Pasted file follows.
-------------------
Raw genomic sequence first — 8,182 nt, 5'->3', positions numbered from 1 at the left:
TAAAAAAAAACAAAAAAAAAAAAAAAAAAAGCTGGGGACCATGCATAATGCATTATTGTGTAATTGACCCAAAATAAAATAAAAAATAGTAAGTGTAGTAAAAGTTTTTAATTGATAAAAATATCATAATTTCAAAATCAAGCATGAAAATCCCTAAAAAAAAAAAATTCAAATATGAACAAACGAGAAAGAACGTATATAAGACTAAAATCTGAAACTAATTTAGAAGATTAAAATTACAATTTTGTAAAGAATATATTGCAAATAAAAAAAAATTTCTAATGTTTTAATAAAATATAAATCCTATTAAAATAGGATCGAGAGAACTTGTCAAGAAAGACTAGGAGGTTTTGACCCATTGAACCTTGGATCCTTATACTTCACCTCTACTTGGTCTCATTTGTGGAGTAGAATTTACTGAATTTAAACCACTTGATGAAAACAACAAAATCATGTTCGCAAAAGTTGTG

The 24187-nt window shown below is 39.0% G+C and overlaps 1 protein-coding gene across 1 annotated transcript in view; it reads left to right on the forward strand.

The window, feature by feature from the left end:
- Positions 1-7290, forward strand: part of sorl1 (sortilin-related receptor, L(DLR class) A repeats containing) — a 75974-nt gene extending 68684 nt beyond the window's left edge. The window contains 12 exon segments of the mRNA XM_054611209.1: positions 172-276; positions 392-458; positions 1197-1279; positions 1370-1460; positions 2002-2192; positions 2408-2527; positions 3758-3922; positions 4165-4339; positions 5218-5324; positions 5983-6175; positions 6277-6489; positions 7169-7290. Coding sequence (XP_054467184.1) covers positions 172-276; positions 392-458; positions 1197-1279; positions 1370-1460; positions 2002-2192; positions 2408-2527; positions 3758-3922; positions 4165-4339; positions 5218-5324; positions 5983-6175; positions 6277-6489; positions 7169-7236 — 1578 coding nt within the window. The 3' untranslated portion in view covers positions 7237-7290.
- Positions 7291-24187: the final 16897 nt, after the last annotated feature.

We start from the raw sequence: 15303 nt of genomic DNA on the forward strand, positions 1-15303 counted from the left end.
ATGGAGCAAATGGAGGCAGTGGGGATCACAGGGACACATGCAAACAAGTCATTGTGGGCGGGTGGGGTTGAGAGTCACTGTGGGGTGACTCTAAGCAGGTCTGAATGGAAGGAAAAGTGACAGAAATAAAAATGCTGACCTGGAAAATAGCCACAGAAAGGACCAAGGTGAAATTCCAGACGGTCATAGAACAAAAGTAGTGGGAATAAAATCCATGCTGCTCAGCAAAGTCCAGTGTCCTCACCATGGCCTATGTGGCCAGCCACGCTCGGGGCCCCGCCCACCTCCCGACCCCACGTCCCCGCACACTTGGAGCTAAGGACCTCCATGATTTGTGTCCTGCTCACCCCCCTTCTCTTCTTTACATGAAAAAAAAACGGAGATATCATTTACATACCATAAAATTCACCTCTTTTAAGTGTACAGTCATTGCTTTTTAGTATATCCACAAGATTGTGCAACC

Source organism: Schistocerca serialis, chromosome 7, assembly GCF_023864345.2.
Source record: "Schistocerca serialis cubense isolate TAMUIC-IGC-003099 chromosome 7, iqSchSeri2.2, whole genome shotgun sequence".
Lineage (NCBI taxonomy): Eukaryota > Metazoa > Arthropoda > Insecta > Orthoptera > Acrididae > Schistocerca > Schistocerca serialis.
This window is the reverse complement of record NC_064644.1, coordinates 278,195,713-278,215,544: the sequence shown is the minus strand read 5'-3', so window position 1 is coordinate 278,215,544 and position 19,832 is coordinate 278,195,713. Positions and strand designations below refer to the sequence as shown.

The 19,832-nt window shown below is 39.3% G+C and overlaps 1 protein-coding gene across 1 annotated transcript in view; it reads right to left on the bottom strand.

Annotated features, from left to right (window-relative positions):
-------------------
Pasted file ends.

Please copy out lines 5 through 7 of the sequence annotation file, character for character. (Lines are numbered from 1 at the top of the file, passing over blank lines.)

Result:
- Positions 1-7290, forward strand: part of sorl1 (sortilin-related receptor, L(DLR class) A repeats containing) — a 75974-nt gene extending 68684 nt beyond the window's left edge. The window contains 12 exon segments of the mRNA XM_054611209.1: positions 172-276; positions 392-458; positions 1197-1279; positions 1370-1460; positions 2002-2192; positions 2408-2527; positions 3758-3922; positions 4165-4339; positions 5218-5324; positions 5983-6175; positions 6277-6489; positions 7169-7290. Coding sequence (XP_054467184.1) covers positions 172-276; positions 392-458; positions 1197-1279; positions 1370-1460; positions 2002-2192; positions 2408-2527; positions 3758-3922; positions 4165-4339; positions 5218-5324; positions 5983-6175; positions 6277-6489; positions 7169-7236 — 1578 coding nt within the window. The 3' untranslated portion in view covers positions 7237-7290.
- Positions 7291-24187: the final 16897 nt, after the last annotated feature.

We start from the raw sequence: 15303 nt of genomic DNA on the forward strand, positions 1-15303 counted from the left end.